Washington Bans Commercial Net-Pen Fish Farming in State Waters


BAINBRIDGE ISLAND — With some of the last net pens floating behind her in Rich Passage, state Commissioner of Public Lands Hilary Franz announced an executive order Friday morning to end commercial net-pen farming of finned fish in Washington waters.

The order came after her agency's termination this week of Cooke Aquaculture's remaining Puget Sound leases in Rich Passage and near Hope Island.

"This is a critical step to support our waters, our fishermen and women, our tribes and the native salmon that we are so ferociously fighting to save and have so little time to do so," Franz said.

Protesters, mostly Cooke employees, gathered with signs reading, "Science not Politics," and "No Farms No Food," at Franz's news conference at Fort Ward Park. Franz said the Department of Natural Resources has been promoting opportunities to continue to farm fish on land.

Net-pen fish farming has already been outlawed in California, Oregon and Alaska.

In an interview this week, Lummi Nation Chair Tony Hillaire recounted his feelings during the 2017 Cooke Aquaculture net-pen collapse that released some 260,000 nonnative Atlantic salmon into the sea.

"Our health and well-being is undeniably bound to the health and well-being of the native salmon stocks — it's our culture. It's our way of life," he said. "As you can imagine for many, many people with culture and values when there's any threat to it, our hearts and minds are consumed by the uncertainty of what's happening."

Cooke Aquaculture purchased all of Washington's net-pen facilities in 2016.

Cooke, one of the world's largest producers of farmed fish, is based in New Brunswick, Canada, with operations in Maine, Atlantic Canada, Chile, Scotland and Spain. After the 2017 spill at the company's Cypress Island farm, the state Department of Natural Resources terminated the lease, and inspections of the company's facilities elsewhere ramped up.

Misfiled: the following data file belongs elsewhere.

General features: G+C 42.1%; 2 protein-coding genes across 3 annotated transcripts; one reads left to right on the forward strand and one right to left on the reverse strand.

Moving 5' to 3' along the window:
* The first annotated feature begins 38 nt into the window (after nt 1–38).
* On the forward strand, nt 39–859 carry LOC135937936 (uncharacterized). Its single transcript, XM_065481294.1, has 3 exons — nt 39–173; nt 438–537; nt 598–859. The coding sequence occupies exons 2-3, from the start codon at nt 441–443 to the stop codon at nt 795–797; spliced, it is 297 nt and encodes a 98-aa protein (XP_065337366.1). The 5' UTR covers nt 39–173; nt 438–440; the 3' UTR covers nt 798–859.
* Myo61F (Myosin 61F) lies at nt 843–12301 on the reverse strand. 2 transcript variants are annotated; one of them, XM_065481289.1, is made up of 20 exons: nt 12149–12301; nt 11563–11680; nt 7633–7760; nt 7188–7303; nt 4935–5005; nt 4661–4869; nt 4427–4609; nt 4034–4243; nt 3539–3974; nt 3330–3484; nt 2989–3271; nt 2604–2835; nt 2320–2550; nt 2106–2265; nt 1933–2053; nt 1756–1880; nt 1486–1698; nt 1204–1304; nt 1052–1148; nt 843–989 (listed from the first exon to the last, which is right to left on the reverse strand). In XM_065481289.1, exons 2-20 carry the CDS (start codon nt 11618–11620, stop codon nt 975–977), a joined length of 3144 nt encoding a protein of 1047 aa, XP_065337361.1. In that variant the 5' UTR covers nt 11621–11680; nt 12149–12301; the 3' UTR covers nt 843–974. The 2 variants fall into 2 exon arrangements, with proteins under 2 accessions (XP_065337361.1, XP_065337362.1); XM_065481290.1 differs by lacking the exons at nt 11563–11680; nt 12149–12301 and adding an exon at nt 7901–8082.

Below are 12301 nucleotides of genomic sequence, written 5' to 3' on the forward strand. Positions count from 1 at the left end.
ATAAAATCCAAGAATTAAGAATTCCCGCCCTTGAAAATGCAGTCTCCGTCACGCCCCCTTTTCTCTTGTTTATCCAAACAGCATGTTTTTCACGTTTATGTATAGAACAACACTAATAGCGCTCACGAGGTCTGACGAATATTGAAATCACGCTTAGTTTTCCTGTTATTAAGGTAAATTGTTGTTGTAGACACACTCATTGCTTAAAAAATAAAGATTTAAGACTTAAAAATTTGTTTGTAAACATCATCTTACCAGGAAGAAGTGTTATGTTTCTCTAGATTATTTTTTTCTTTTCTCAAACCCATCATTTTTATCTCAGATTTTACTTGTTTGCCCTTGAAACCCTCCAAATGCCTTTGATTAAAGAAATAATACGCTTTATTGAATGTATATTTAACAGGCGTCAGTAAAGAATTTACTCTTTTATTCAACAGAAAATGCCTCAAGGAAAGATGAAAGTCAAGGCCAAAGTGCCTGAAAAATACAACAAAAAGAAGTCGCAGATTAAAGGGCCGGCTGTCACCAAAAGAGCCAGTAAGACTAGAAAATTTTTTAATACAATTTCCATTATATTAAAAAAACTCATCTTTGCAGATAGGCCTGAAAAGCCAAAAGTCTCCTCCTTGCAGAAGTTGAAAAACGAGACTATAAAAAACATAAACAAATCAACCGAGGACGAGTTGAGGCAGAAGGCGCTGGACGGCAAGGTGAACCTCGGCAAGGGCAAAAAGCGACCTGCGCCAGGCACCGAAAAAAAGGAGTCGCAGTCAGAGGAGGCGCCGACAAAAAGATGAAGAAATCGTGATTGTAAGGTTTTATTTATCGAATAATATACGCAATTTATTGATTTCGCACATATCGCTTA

In Port Angeles, investigators found inspections that apparently weren't in accordance with manufacturers' recommendations or industry standards. DNR terminated that lease for failing to maintain the facility in a safe condition and operating in an unauthorized area. Cooke challenged the decision in court, and a Thurston County Superior Court judge ruled in favor of state regulators.

The state Legislature in 2018 passed a law effectively phasing out net-pen farming of exotic species in Washington waters. Cooke has since pivoted to raise steelhead — a fish native to the region.

Cooke officials said that with the decision to end their leases, "Commissioner Franz is forcing Cooke Aquaculture Pacific to kill 332,000 juvenile steelhead that were planned to be stocked at Rich Passage and Hope Island in 2023." And they argued her decision won't save wild salmon.

Tribes and environmental advocates say all fish farming poses a threat to wild species.

"It's about the disease vectors and how that can escape into wild populations," said Todd Woodard, natural resources director for the Samish Indian Nation. "When you say, 'We're raising native fish,' native fish are not raised and reared in those kinds of concentrated environments."

A 2018 report revealed that a virus reported in farmed Atlantic salmon from an Iceland hatchery was found in most of the sampled fish that escaped the Cypress Island pens.

"When I think about the risks of this industry," said Emma Helverson, executive director of the Wild Fish Conservancy, "I think about what is at stake. And I think that's really the important question. Here, where we have species threatened with extinction, this risk is just not acceptable."